The Skull Throne
Author: Peter V. Brett
Length: 1,509 minutes / 25.15 hours
You’d think a book with (what I assume is) Renna Bales (nee Tanner) on the cover would follow her and the group of people she’s traveling with. You’d think a book titled “The Skull Throne” would spend a lot of time addressing the now-empty Skull Throne. Instead, we only got brief mentions of these two sub-plots. While I’m happy that the latter didn’t have many pages dedicated to it, I’m disappointed that the former was addressed for only a few scant sections at the beginning and end. Instead, the majority of this book spent time in places that didn’t advance the overall story at all.
Having read all the books (and the “3.5” novella) up until now, my concerns that arose during Messenger’s Legacy seem to have materialized. Sure, I do enjoy following the three main characters from The Warded Man, but there were certainly moments where I thought I was reading something from the Song of Ice and Fire series than The Demon Cycle series. This might be high praise for some, but I felt George R.R. Martin’s series was a little bloated and too concerned with relationship drama than actual dragons.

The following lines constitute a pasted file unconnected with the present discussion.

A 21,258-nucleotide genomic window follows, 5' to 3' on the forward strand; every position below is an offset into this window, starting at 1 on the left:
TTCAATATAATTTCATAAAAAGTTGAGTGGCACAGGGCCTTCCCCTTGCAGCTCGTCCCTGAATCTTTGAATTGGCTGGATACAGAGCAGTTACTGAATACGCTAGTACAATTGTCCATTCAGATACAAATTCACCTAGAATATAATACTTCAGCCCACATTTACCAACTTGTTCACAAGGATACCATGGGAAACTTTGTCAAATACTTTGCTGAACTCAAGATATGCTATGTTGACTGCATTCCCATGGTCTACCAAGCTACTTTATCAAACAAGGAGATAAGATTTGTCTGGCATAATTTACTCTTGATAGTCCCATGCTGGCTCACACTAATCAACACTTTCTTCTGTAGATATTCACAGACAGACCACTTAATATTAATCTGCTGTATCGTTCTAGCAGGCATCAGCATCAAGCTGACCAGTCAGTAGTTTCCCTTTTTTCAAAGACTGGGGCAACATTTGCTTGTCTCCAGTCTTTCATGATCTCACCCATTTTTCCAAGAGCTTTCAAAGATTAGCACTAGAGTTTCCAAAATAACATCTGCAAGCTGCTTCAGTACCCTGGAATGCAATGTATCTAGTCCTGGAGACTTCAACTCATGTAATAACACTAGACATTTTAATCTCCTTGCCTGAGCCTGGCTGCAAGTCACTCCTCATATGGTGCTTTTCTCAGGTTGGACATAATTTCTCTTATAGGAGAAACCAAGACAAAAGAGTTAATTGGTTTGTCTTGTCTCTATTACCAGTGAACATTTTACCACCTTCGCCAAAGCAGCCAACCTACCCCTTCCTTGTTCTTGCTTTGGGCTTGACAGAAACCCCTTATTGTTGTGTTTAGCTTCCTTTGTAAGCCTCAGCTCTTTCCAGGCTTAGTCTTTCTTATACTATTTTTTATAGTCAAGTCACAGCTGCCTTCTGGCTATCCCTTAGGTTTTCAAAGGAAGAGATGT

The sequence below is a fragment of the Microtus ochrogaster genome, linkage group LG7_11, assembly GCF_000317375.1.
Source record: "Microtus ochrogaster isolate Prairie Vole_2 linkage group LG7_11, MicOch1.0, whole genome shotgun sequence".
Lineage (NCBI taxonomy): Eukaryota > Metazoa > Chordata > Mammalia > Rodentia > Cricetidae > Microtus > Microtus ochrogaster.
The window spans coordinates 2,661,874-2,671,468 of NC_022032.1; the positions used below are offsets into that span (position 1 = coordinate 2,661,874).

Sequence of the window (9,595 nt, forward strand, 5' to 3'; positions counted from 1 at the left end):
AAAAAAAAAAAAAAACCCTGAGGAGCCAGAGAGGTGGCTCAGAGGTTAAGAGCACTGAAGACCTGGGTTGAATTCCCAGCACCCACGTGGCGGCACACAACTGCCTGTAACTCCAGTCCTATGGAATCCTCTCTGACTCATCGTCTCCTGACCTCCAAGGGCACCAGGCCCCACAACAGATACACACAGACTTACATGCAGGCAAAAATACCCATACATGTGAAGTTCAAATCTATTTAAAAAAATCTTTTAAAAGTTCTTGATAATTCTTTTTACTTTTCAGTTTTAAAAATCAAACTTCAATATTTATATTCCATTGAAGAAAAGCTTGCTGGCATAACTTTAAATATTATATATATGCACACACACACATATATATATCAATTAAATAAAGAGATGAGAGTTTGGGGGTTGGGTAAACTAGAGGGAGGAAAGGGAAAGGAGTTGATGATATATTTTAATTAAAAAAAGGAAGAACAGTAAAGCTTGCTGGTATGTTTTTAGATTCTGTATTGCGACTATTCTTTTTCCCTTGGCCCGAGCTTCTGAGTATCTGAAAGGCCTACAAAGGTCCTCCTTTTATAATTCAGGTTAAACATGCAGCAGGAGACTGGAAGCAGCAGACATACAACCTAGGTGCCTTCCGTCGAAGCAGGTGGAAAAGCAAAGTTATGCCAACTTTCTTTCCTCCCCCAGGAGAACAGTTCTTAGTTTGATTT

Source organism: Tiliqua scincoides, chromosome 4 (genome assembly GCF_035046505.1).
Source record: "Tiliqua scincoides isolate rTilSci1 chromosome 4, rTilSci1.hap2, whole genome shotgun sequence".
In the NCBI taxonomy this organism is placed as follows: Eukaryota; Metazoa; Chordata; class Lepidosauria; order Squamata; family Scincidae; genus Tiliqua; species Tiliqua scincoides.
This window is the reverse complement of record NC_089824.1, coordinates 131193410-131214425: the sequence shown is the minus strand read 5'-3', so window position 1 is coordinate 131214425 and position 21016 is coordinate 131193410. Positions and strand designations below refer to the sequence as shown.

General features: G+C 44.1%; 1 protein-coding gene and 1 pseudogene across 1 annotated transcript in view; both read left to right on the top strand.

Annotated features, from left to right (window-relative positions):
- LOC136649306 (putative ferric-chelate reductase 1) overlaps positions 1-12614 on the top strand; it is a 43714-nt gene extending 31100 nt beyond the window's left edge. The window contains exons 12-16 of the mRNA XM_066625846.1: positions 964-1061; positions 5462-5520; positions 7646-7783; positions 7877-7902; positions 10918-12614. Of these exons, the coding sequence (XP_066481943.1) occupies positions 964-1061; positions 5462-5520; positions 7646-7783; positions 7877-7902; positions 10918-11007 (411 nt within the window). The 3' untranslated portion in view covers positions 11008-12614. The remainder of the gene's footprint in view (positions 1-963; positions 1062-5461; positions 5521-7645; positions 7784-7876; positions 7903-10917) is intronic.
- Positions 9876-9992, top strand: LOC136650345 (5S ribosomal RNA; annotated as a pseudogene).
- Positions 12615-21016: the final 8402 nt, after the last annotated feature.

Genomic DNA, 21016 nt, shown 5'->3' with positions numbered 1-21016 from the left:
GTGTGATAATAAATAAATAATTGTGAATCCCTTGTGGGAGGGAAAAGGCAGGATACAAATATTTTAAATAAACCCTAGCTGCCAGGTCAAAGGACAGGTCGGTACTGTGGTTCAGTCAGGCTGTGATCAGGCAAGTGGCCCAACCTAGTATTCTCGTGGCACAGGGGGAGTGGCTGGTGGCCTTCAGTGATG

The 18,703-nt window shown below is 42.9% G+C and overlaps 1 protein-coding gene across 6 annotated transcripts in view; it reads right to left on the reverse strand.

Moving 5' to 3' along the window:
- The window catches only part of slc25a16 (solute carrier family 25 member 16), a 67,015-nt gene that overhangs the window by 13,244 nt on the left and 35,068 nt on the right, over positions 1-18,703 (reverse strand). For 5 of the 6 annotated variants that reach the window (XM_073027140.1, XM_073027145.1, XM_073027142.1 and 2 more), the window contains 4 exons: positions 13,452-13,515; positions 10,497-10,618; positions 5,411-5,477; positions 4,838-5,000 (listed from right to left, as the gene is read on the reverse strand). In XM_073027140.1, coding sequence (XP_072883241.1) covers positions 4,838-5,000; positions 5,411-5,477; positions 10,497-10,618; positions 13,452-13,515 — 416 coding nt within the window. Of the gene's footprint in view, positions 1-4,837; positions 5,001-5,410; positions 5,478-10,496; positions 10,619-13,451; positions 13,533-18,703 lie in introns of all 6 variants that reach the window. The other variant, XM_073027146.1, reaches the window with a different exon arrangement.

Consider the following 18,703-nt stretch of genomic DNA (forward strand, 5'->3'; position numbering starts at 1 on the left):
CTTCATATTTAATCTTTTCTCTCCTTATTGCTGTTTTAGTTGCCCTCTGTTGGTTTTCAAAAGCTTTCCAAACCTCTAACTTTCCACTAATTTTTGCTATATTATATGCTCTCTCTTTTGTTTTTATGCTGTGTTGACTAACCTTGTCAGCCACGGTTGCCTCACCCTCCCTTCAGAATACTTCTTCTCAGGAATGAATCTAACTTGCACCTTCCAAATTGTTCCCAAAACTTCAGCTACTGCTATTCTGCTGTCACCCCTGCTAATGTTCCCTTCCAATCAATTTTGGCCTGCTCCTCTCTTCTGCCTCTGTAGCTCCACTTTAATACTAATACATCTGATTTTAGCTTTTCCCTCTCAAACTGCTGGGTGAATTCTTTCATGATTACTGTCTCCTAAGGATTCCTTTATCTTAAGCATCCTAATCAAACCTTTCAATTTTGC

Additionally, I’m still having trouble caring about the Krasians. The fact that there are so many terms and titles for everyday things and people makes it confusing to follow at times. I understand its origins in Middle-eastern culture, but at some point, it goes too far (xkcd had a comic about the number of made-up words in a fantasy book reducing its quality). The culture clash between the Krasians and everyone else has persisted for three books now, and it’s quite tiring to keep highlighting how different and backward their thinking it sometimes. I can only hope we get to see some demon battles in The Core since this book left me unsatisfied.
A weak link that could have spent more time on more exciting subplots, I give The Skull Throne 3.0 stars out of 5.